A bill that would increase penalties for evidence tampering in capital felony cases sailed through its final committee in the House Wednesday and is now ready for the House floor.
The bill (HB 287), introduced by Rep. Sam Garrison of Clay County, would make tampering with or fabricating evidence a second-degree felony if done in a criminal trial, proceeding or investigation relating to felonies.
Currently, it’s a third-degree felony to tamper with evidence in all cases, and the law does not distinguish between tampering with evidence in murder cases and lesser offenses, such as possession of marijuana.
Expectations are that enhanced penalties would lead to more convictions on the charge. A staff analysis of a similar bill filed for the 2021 Session asserted a potential “positive indeterminate impact on prison beds by increasing the felony degrees and penalties for tampering with or fabricating physical evidence in specified cases.”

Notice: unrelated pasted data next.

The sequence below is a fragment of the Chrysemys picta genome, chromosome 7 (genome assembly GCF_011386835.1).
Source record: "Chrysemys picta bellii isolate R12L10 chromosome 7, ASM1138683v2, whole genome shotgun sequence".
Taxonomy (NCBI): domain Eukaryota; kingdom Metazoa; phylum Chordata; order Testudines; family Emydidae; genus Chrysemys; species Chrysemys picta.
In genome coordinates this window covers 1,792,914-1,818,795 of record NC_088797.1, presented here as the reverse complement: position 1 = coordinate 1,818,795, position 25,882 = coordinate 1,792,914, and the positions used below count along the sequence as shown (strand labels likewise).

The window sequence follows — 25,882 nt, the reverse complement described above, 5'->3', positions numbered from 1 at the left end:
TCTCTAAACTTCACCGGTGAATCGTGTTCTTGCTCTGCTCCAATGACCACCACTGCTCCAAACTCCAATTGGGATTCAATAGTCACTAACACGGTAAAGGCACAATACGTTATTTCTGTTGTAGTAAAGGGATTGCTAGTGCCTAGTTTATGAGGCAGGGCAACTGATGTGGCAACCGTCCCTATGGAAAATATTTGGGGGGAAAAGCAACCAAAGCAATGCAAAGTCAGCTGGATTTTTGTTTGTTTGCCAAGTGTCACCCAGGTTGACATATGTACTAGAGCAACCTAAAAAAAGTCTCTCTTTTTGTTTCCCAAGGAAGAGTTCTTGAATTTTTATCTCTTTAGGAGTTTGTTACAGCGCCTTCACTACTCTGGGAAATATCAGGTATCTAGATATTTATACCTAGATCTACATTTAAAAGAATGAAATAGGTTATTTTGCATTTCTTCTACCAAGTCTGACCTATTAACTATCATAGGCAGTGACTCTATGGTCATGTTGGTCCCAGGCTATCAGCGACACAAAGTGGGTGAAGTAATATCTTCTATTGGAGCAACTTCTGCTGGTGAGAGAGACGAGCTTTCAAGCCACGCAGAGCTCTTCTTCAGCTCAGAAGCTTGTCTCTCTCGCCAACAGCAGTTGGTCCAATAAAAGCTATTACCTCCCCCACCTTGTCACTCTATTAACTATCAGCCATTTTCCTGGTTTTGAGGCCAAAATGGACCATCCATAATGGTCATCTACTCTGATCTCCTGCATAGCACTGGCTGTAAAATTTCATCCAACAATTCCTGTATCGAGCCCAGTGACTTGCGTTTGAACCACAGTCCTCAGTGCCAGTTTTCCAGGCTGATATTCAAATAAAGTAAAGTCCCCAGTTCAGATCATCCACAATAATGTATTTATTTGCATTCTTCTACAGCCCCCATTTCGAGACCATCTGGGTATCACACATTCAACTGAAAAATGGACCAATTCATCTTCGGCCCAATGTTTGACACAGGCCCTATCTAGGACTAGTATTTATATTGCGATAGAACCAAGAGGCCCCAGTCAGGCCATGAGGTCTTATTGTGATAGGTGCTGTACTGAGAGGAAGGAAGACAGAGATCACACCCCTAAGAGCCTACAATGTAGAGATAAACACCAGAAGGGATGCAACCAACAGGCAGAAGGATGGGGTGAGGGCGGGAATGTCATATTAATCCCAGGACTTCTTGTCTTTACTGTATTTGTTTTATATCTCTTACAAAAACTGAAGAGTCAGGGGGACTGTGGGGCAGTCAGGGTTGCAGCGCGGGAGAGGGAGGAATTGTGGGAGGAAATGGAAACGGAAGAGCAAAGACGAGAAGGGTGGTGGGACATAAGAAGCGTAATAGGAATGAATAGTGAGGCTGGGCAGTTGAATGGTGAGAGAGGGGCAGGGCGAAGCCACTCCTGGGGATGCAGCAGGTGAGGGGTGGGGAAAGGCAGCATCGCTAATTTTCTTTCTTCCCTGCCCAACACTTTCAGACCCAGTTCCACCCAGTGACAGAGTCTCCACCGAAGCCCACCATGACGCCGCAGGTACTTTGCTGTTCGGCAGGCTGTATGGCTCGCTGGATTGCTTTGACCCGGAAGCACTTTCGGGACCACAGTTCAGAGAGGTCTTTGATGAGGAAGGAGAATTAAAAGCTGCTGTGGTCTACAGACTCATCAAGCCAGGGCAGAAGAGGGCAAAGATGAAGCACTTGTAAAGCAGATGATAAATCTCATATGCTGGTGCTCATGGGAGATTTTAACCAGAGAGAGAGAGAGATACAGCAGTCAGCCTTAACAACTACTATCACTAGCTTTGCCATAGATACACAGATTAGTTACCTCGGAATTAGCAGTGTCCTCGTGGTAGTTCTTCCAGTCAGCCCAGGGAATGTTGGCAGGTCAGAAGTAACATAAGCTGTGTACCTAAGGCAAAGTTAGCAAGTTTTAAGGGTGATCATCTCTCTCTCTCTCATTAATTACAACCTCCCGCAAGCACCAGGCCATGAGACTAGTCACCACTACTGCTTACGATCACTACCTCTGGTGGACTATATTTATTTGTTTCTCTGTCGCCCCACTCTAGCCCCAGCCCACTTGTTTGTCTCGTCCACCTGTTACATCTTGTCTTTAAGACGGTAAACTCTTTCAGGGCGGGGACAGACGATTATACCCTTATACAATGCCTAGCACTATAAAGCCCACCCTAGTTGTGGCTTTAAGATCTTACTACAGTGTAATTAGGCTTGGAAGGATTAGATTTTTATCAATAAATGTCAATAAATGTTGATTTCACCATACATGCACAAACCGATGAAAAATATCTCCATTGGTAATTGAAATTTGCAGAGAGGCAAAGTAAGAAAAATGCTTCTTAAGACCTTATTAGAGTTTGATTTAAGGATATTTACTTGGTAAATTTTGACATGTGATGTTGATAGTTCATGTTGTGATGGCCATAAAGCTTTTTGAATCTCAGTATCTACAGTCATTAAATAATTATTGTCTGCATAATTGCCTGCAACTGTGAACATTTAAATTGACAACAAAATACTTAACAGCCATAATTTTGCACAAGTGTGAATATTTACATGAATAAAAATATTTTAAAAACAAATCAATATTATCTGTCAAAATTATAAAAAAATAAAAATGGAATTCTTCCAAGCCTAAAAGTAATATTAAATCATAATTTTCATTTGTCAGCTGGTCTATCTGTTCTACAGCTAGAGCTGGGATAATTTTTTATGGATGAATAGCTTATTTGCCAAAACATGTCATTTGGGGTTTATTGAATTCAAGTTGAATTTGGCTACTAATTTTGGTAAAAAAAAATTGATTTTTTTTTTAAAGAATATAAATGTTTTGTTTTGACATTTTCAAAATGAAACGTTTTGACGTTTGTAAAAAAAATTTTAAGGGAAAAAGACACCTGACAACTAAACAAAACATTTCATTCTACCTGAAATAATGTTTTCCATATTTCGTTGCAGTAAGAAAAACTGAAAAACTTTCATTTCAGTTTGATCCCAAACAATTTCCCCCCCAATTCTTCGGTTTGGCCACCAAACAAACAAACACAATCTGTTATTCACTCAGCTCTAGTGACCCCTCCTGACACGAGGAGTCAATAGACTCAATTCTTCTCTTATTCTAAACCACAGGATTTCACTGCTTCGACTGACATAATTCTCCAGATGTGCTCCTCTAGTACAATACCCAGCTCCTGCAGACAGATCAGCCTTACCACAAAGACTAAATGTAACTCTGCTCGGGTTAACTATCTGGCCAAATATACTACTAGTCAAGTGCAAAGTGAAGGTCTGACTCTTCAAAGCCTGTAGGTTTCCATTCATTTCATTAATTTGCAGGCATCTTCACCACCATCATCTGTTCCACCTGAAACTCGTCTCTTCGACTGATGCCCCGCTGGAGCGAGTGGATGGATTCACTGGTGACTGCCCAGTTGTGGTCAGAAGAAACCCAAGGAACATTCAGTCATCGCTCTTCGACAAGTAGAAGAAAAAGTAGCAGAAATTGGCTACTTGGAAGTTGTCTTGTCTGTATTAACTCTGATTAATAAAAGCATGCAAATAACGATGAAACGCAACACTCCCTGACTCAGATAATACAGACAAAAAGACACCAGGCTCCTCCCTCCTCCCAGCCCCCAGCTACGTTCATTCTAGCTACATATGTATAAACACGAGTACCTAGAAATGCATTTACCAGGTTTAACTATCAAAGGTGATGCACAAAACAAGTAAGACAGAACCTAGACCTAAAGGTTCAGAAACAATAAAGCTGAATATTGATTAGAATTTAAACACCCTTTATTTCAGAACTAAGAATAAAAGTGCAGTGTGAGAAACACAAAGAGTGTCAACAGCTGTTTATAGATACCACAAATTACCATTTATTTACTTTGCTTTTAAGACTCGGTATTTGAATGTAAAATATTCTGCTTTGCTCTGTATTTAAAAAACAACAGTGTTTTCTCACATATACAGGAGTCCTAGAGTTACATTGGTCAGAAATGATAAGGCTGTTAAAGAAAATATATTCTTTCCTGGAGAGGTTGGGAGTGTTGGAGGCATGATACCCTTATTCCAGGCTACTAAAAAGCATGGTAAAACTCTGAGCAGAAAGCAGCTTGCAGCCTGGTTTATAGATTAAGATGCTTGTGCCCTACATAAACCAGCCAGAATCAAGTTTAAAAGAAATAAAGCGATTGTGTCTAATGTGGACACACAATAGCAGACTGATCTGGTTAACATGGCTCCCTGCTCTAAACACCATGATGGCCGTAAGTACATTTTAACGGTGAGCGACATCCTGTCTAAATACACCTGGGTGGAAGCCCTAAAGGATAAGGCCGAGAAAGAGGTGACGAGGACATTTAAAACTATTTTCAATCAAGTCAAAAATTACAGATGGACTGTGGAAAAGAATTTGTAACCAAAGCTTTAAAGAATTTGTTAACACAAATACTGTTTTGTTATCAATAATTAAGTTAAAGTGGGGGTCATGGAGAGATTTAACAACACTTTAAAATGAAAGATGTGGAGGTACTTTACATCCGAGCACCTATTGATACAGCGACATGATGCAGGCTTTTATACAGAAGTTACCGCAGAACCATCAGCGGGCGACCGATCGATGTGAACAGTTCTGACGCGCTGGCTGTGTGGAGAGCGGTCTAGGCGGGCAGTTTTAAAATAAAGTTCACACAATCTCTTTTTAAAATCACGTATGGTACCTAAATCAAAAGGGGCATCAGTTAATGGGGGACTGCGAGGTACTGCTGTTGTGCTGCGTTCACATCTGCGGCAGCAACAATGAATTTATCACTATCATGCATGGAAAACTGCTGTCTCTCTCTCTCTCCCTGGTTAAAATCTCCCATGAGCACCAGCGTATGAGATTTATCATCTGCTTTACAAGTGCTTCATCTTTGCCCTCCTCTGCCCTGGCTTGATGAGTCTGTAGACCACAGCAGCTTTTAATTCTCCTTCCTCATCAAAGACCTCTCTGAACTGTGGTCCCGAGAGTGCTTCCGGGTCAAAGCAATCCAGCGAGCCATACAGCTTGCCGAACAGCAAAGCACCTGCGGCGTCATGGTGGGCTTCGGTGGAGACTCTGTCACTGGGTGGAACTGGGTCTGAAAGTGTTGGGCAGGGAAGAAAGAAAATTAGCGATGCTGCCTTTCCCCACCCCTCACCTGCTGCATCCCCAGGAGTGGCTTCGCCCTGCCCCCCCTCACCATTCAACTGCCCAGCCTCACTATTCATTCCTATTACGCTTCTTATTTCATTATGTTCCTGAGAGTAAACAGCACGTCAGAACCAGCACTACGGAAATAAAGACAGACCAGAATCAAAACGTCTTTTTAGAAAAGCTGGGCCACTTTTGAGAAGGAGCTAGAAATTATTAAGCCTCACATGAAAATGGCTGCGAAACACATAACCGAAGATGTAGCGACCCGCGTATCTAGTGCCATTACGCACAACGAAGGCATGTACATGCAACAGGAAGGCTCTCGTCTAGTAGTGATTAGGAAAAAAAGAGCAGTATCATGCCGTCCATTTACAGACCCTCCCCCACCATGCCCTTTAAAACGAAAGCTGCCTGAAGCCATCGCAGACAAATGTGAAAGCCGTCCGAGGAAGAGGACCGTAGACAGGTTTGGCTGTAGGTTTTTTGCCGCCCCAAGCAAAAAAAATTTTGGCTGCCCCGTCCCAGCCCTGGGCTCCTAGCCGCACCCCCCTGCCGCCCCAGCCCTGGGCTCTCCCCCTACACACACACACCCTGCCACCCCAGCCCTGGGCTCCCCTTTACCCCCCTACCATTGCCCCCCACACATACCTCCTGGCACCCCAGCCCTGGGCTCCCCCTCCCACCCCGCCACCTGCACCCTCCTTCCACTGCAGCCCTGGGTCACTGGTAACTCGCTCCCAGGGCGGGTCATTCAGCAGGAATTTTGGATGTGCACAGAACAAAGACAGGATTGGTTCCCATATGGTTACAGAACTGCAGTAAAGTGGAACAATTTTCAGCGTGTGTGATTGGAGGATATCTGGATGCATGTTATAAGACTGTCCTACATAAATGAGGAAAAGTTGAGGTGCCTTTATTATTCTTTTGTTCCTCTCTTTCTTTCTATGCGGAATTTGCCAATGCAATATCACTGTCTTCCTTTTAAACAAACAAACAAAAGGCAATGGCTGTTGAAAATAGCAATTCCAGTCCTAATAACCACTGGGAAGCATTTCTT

Garrison, who was a prosecutor for years in the 4th Judicial Circuit, told the Judiciary Committee the change would align the bill with the current perjury statute and close a longstanding loophole in the law.
The Florida Prosecutors Association waived in support, as the group did in previous committees, and the legislation moved through its final committee by a unanimous 20-0 vote. The bill has only gotten one no vote across three committees.
A version of this legislation is moving through Senate committees as well.
The Senate Criminal Justice Committee on Tuesday unanimously approved a companion bill (SB 796). Fleming Island Republican Sen. Jennifer Bradley is sponsoring that legislation, which still has two committee stops ahead.
Evidence tampering made headlines in Northeast Florida last year after the murder of a teenage girl in St. Johns County. The suspect’s mother was charged with attempting to scrub the murder victim’s blood out of her son’s jeans, and despite the seriousness of the crime, only a third-degree felony charge is being pursued.